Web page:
Tuesday, November 24, 2015

Reactions: Chris Perkins Panel

Man am I kicking myself for not going to Gamehole Con this year! Over at ENWorld, Morrus has posted some quotes from a panel that WotC's Chris Perkins took part in and it has once again got me and a lot of people buzzing on Greyhawk. Here's my thought and reactions to selected parts of this panel, also you can listen to the rest of the panel for yourself HERE.


"Gone are the days, in 3rd and 4th Edition, when we were bound by the model of having to release a book a month or two books a month, or three books a month. We have no commitment or desire to do that going forward.
And part of that is just driven by business realities, part of it is driven by our knowledge of certain facts that we've obtained through surveys, through talking to people at shows, that there is kind of a certain amount of material that people can actually absorb before the stuff that we're releasing no longer has any value and is no longer serving anybody. A lot of 3rd Edition products, I'm sure, and 4th Edition products, I'm sure, that maybe you've bought or your players have bought are sitting on shelves having never been used, or used precious little. We don't sell products so that 5% of our audience can use 5% of it. We're now trying to sell products that 100% of our audience might use, and they'll use all of it."


I appreciate this honesty because we all know splat books get ridiculous and it's even more ridiculous trying to keep up with buying them. This is a big reason I only play Pathfinder core rules. I got off the book a month club early. It would be different to me if that was a Greyhawk source book every month but a dozen bestiaries or an ultimate-ultimate character building guide is too much. I'm glad Wizards is sticking to just story related material, though that does hedge out extra setting support which us diehards clamor for.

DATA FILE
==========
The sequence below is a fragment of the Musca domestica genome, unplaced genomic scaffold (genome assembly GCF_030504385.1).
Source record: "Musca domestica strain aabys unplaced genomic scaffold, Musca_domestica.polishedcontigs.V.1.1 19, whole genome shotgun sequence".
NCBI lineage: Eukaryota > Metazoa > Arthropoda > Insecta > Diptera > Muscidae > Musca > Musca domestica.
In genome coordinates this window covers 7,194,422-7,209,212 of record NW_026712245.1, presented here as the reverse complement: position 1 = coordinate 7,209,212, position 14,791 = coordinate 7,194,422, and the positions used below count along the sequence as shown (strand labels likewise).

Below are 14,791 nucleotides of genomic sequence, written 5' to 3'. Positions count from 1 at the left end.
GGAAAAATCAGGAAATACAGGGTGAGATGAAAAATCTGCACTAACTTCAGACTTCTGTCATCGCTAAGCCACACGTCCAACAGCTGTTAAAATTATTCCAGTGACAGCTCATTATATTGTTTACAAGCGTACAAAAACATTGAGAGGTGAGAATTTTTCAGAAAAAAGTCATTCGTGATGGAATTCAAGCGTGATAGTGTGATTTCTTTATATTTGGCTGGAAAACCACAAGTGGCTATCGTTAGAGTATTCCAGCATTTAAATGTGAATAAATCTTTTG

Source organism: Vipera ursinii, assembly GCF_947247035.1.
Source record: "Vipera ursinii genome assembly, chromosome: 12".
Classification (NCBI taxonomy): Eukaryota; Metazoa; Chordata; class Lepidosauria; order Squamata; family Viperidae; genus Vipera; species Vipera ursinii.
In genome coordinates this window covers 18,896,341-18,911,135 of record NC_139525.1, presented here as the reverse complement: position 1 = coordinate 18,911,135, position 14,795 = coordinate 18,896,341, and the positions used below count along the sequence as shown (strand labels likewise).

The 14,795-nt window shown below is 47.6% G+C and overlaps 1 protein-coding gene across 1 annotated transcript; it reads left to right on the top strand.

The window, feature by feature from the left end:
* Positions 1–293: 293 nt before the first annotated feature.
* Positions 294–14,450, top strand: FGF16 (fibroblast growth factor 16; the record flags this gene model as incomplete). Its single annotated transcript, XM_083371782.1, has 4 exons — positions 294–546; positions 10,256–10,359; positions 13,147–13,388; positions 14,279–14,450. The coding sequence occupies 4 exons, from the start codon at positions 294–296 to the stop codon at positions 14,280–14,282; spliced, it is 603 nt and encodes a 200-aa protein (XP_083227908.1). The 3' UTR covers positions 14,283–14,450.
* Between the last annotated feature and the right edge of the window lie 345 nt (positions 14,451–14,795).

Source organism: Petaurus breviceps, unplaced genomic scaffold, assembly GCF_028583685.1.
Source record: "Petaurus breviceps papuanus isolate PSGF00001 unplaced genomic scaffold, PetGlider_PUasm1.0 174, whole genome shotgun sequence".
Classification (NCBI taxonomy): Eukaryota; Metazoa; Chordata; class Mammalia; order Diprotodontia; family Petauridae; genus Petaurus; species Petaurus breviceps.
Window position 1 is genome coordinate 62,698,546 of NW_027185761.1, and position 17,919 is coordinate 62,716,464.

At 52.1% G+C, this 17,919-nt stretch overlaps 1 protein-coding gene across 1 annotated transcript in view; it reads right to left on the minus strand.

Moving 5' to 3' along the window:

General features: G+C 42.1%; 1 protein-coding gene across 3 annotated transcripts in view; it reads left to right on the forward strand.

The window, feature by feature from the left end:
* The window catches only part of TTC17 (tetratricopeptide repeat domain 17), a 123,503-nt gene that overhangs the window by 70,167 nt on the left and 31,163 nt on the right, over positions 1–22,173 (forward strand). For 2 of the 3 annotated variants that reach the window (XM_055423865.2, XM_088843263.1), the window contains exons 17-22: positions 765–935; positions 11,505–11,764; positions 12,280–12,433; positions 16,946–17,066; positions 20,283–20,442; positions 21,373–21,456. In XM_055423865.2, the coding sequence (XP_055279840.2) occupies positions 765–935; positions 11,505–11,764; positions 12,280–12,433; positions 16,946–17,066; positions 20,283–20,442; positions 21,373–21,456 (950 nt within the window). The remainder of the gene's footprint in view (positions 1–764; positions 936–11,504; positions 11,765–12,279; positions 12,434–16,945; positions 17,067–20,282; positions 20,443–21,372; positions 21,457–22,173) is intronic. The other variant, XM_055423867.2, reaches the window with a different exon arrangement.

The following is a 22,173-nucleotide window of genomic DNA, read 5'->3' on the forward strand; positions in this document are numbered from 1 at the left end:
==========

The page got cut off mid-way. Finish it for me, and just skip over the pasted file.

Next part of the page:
"...one of the things we are going to be doing in the future is looking out at some of our other worlds. That doesn't mean we won't come back to the Realms, or have adventures that visit multiple different locations, start in one place and end in another... one of the goals with our stories is to go beyond Forgotten Realms, safe to say.
The other thing that we're driving to with our stories is to, whenever possible, draw upon the past, key elements from the history of the game that have not seen a lot of attention lately."


This is a tricky proposition. What elements haven't got any attention? What old D&D themes have not been done already by WotC (or Paizo) in recent memory? I've got a few ideas HERE. Place your bets!

"The story that follows Rage of Demons is not going to be anywhere near the Underdark, and it will have its own feel, its own flavour, its own atmosphere, its own thing. The story that follows that is going to be very different. It allows us to do things like ... Princes of the Apocalypse and the Elemental Evil story was very dungeon driven; it was a dungeon-based story... in the future we want to maybe do intrigue. What story would we have to tell in D&D that is fundamentally an intrigue story. Would it be like city based? Would it be planar based, where you're basically on some sort of planar hunt for something? And then maybe the story after that is ... [audience member suggests "horror"] ... horror, or something more light-hearted and flaky, or a little off-track, or like Eberron, a little more steampunkish, or Victorian pulpy... making sure every story has a different feel, flavour, making sure we get to visit some of our other worlds.."


This line of thought implies good chances for settings like Ravenloft or Planescape to be explored, which would feel quite different than their Realms stories. For Greyhawk to stand out, avoiding diungeons or underdark will be difficult but not impossible.

"So, yeah, vampire, classic monster, yeah, we'll do a story with vampires... [more classic monster suggestions].. yeah, we'll do a story with giants."

So Ravenloft naturally, and Against the Giants will be touched upon sooner or later. Check. Whether Greyhawk's giants are more compelling a story than those already seeded in the Realms stories we shall see. As for horror, I'd still love to see Vecna used. He is arguably Greyhawk's greatest villain and is also a planar threat to boot.